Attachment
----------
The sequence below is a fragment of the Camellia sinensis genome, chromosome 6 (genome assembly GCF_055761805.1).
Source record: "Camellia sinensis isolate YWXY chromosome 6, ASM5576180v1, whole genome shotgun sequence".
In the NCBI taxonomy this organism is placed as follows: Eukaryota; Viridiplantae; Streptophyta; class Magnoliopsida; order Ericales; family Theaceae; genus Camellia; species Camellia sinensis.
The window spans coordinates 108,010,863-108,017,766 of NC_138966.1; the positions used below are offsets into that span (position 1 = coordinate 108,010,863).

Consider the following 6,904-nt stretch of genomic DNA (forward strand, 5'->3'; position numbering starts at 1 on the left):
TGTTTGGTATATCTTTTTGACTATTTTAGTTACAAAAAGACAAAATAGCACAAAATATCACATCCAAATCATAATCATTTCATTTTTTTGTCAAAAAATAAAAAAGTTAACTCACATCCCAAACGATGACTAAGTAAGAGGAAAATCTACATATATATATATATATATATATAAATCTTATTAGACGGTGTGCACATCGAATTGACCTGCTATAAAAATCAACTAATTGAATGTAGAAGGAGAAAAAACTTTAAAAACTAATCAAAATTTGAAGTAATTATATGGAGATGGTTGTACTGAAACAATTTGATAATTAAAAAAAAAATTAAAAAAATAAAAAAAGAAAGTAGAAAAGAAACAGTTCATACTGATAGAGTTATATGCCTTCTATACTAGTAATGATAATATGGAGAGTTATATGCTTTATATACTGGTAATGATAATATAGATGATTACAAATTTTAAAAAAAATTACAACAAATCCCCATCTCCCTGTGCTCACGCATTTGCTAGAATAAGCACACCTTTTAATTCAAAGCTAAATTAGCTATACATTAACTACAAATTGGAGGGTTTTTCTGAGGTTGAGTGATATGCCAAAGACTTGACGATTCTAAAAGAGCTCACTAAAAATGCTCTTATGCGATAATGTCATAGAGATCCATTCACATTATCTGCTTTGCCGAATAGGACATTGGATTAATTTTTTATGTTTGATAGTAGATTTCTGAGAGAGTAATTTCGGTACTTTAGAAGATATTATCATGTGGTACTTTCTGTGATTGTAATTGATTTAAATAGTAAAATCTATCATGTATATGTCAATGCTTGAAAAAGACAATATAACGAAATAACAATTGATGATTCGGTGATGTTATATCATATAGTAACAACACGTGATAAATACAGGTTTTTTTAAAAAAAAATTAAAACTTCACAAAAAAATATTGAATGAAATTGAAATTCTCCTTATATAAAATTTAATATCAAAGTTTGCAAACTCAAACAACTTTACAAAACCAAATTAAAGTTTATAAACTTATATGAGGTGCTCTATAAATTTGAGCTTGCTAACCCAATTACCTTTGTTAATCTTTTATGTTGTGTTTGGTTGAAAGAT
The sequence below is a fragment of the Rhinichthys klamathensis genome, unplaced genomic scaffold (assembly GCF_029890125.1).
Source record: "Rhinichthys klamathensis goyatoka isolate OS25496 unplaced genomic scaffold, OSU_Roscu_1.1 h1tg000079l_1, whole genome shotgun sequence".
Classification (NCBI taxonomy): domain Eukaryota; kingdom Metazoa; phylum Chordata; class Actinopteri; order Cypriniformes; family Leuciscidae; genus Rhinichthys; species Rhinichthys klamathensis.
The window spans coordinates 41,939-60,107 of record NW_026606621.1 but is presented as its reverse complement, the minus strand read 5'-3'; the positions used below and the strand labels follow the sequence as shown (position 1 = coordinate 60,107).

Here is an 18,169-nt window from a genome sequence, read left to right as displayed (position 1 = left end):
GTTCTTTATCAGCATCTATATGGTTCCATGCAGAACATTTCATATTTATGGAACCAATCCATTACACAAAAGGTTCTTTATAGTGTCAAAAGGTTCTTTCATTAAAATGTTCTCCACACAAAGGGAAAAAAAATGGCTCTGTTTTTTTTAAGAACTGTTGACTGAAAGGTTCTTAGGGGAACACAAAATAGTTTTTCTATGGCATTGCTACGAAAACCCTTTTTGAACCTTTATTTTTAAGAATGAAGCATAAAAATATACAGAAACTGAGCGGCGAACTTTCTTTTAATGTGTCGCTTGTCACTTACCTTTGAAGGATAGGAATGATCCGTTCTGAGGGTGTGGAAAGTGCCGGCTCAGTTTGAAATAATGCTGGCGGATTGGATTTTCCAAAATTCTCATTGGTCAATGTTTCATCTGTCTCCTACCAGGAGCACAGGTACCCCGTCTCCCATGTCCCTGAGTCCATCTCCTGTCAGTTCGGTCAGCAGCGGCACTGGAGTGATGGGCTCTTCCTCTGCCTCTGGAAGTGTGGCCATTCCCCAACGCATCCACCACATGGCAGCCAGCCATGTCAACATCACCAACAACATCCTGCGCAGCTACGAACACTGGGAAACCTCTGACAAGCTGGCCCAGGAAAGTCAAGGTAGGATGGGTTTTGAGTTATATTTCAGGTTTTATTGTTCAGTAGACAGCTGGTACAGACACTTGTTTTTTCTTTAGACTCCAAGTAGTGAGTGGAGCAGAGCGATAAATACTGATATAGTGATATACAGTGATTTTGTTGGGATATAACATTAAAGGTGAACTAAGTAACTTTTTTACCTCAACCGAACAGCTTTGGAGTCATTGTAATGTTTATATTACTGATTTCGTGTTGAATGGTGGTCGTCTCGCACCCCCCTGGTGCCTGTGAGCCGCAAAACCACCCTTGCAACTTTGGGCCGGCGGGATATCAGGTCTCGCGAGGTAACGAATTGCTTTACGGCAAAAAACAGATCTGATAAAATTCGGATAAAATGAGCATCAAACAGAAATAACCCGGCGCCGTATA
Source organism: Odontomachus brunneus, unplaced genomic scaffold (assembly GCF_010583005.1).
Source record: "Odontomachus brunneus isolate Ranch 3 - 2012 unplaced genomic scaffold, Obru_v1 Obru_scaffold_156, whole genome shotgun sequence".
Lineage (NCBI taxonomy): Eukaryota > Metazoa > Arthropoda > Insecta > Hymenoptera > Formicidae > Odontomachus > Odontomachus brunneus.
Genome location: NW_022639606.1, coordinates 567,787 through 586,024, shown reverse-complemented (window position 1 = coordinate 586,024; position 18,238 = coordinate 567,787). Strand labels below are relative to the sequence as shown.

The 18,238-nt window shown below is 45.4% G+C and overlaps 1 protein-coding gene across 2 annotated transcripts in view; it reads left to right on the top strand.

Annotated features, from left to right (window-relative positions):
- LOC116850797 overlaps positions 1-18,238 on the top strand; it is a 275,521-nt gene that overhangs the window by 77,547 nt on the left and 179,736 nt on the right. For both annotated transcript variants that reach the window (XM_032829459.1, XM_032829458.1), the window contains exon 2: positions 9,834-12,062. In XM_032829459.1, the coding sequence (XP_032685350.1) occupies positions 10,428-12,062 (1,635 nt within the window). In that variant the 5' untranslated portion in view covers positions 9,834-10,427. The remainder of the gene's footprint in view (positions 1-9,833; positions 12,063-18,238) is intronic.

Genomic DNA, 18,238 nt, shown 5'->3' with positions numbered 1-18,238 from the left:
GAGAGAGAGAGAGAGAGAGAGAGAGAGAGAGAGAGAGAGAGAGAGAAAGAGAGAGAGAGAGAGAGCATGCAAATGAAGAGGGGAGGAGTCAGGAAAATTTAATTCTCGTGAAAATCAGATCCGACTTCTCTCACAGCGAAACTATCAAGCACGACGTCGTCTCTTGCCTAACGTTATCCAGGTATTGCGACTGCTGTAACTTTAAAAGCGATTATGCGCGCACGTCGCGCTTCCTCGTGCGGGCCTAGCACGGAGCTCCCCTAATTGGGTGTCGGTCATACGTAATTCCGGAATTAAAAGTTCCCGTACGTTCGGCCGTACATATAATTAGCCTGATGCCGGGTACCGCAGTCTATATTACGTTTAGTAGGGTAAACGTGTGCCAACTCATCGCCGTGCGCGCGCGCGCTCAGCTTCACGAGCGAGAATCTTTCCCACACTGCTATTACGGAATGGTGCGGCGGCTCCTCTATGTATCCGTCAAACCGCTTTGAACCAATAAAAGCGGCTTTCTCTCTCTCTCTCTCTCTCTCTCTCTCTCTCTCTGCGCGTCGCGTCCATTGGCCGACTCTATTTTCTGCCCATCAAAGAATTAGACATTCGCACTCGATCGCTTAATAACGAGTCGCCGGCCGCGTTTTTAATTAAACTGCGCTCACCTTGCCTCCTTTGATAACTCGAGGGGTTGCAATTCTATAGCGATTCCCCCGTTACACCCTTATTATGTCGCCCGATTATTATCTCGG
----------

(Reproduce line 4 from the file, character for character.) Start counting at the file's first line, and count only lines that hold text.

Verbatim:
The window spans coordinates 108,010,863-108,017,766 of NC_138966.1; the positions used below are offsets into that span (position 1 = coordinate 108,010,863).